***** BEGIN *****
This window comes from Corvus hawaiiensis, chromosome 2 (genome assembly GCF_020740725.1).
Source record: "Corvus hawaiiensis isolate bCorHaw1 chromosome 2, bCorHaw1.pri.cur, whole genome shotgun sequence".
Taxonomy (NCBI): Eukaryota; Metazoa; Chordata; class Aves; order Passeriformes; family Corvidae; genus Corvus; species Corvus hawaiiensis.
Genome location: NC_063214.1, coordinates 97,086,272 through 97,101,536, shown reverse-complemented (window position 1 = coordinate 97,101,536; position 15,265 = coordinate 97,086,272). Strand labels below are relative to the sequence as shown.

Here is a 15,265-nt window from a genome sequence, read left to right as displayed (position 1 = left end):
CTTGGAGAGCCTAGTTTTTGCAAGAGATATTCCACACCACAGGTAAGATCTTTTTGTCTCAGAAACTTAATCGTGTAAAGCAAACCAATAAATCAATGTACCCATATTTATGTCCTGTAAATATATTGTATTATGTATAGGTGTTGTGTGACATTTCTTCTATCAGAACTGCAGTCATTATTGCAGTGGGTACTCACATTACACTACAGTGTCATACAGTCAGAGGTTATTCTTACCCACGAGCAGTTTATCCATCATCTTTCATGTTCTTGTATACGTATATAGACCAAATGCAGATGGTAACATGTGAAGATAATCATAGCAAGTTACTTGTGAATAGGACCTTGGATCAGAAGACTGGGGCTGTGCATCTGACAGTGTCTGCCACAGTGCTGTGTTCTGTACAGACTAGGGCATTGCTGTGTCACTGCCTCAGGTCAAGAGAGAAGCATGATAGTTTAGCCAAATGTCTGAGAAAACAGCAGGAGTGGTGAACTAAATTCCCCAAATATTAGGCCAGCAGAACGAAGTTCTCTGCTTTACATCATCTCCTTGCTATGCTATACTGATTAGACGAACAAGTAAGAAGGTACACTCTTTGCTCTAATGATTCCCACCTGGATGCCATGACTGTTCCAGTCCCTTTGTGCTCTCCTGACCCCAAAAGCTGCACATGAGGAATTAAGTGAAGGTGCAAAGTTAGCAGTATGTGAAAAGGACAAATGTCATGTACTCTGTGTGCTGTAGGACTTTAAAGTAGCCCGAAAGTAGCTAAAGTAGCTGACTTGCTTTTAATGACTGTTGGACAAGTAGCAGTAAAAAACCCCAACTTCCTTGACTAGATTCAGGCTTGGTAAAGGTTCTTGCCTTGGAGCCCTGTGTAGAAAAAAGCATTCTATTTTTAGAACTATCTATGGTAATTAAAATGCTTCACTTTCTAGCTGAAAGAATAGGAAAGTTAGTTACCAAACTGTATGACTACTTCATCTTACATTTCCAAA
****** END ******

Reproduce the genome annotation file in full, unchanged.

This window comes from Corvus hawaiiensis, chromosome 2 (genome assembly GCF_020740725.1).
Source record: "Corvus hawaiiensis isolate bCorHaw1 chromosome 2, bCorHaw1.pri.cur, whole genome shotgun sequence".
Taxonomy (NCBI): Eukaryota; Metazoa; Chordata; class Aves; order Passeriformes; family Corvidae; genus Corvus; species Corvus hawaiiensis.
Genome location: NC_063214.1, coordinates 97,086,272 through 97,101,536, shown reverse-complemented (window position 1 = coordinate 97,101,536; position 15,265 = coordinate 97,086,272). Strand labels below are relative to the sequence as shown.

Here is a 15,265-nt window from a genome sequence, read left to right as displayed (position 1 = left end):
CTTGGAGAGCCTAGTTTTTGCAAGAGATATTCCACACCACAGGTAAGATCTTTTTGTCTCAGAAACTTAATCGTGTAAAGCAAACCAATAAATCAATGTACCCATATTTATGTCCTGTAAATATATTGTATTATGTATAGGTGTTGTGTGACATTTCTTCTATCAGAACTGCAGTCATTATTGCAGTGGGTACTCACATTACACTACAGTGTCATACAGTCAGAGGTTATTCTTACCCACGAGCAGTTTATCCATCATCTTTCATGTTCTTGTATACGTATATAGACCAAATGCAGATGGTAACATGTGAAGATAATCATAGCAAGTTACTTGTGAATAGGACCTTGGATCAGAAGACTGGGGCTGTGCATCTGACAGTGTCTGCCACAGTGCTGTGTTCTGTACAGACTAGGGCATTGCTGTGTCACTGCCTCAGGTCAAGAGAGAAGCATGATAGTTTAGCCAAATGTCTGAGAAAACAGCAGGAGTGGTGAACTAAATTCCCCAAATATTAGGCCAGCAGAACGAAGTTCTCTGCTTTACATCATCTCCTTGCTATGCTATACTGATTAGACGAACAAGTAAGAAGGTACACTCTTTGCTCTAATGATTCCCACCTGGATGCCATGACTGTTCCAGTCCCTTTGTGCTCTCCTGACCCCAAAAGCTGCACATGAGGAATTAAGTGAAGGTGCAAAGTTAGCAGTATGTGAAAAGGACAAATGTCATGTACTCTGTGTGCTGTAGGACTTTAAAGTAGCCCGAAAGTAGCTAAAGTAGCTGACTTGCTTTTAATGACTGTTGGACAAGTAGCAGTAAAAAACCCCAACTTCCTTGACTAGATTCAGGCTTGGTAAAGGTTCTTGCCTTGGAGCCCTGTGTAGAAAAAAGCATTCTATTTTTAGAACTATCTATGGTAATTAAAATGCTTCACTTTCTAGCTGAAAGAATAGGAAAGTTAGTTACCAAACTGTATGACTACTTCATCTTACATTTCCAAA